Respiration The act or process of breathing. The process by which a living organism or cell takes in oxygen from the air or water and uses it.
The process of respiration, during which air is inhaled into the lungs through the mouth or nose due to muscle contraction, and then exhaled due to muscle relaxation.
A living thing, such as an animal, a plant, a bacterium, or a fungus.
Fundamental structural unit of all life. The cell consists primarily of an outer plasma membrane, which separates it from the environment; the genetic material (DNA), which encodes heritable information for the maintainance of life; and the cytoplasm, a heterogeneous assemblage of ions, molecules, and fluid.
A chemical element essential for sustaining life.
A device to protect the wearer from inhalation of harmful contaminants, classified by the amount of face coverage it provides and its method of protection, e.g. a half-face, negative-pressure, air-purifying respirator; or a full-face, pressure demand, supplied air respirator.
Oxygen dependent increase in metabolic activity within phagocytic cells stimulated by bacteria or parasites, to be microbicidal.
Respiratory distress syndrome
Common in premature infants, RDS means a baby can't take in enough oxygen because his or her lungs aren't yet fully developed. With proper treatment, about 80 percent of babies recover fully.
The group of organs responsible for carrying oxygen from the air to the bloodstream and for expelling carbon dioxide.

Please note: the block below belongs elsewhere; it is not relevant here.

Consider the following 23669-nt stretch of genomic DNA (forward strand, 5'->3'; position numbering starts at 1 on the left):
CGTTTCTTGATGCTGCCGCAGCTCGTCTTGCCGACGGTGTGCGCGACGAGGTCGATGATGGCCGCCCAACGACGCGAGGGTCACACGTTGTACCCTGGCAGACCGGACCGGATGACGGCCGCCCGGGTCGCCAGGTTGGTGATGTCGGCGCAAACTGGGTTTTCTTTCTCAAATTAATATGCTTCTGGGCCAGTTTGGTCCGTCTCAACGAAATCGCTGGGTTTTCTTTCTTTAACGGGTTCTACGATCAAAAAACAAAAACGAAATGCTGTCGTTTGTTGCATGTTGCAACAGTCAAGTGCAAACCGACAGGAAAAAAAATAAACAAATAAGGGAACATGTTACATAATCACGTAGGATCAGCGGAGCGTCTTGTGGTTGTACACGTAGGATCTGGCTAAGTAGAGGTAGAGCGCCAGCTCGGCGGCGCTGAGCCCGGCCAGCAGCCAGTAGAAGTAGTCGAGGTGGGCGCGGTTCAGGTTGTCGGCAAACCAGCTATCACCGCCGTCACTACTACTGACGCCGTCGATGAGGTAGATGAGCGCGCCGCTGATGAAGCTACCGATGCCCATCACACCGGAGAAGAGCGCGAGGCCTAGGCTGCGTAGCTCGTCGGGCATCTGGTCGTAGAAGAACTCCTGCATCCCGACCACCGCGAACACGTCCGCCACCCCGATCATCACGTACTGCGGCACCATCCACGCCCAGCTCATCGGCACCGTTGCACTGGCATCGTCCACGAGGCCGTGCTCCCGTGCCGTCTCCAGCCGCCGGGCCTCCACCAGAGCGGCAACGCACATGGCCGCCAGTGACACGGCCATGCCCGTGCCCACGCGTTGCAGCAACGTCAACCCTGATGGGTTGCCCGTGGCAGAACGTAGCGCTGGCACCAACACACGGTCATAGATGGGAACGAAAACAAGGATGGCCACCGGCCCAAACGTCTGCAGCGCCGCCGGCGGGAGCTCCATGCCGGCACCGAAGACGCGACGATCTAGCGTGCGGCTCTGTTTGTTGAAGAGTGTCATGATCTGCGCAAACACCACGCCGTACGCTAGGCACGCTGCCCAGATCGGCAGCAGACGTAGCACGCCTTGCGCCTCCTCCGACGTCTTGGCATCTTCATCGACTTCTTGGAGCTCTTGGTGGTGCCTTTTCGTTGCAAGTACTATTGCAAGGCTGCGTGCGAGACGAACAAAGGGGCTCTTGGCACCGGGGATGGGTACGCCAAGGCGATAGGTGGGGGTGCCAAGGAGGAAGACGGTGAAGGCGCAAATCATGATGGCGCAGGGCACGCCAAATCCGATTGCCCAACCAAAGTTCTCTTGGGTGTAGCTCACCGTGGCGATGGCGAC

Elicitation of a response by a stimulus that normally does not elicit that response. The response is one that is mediated primarily by the autonomic nervous system (such as salivation or a change in heart rate). A previously neutral stimulus is repeatedly presented just before an unconditioned stimulus that normally elicits that response. When the response subsequently occurs in the presence of the previously neutral stimulus, it is called a conditioned response, and the previously neutral stimulus, a conditioned stimulus.
Resporal is a prescription or over-the-counter drug which is (or once was) approved in the United States and possibly in other countries. Active ingredient(s): dexbrompheniramine maleate; pseudoephedrine sulfate.
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The return of a disease after its apparent resolution.
Rapid eye movement. The phase of sleep associated with dreaming and distinguished from the other stages of sleep by rapid movement of the eyes.
Anything that cures.
Improvement of the symptoms of a disease.
A medical term used to describe a source of organisms causing a disease.
Delay or halt of any process such as mental or physical development.
Degeneration of the retina.
Behind the eyeball.
A virus that produces DNA from RNA (the opposite of the normal order). A group of viruses that includes HIV.
One of the antigens present on red blood cells. Used in categorizing the type of blood a person has.
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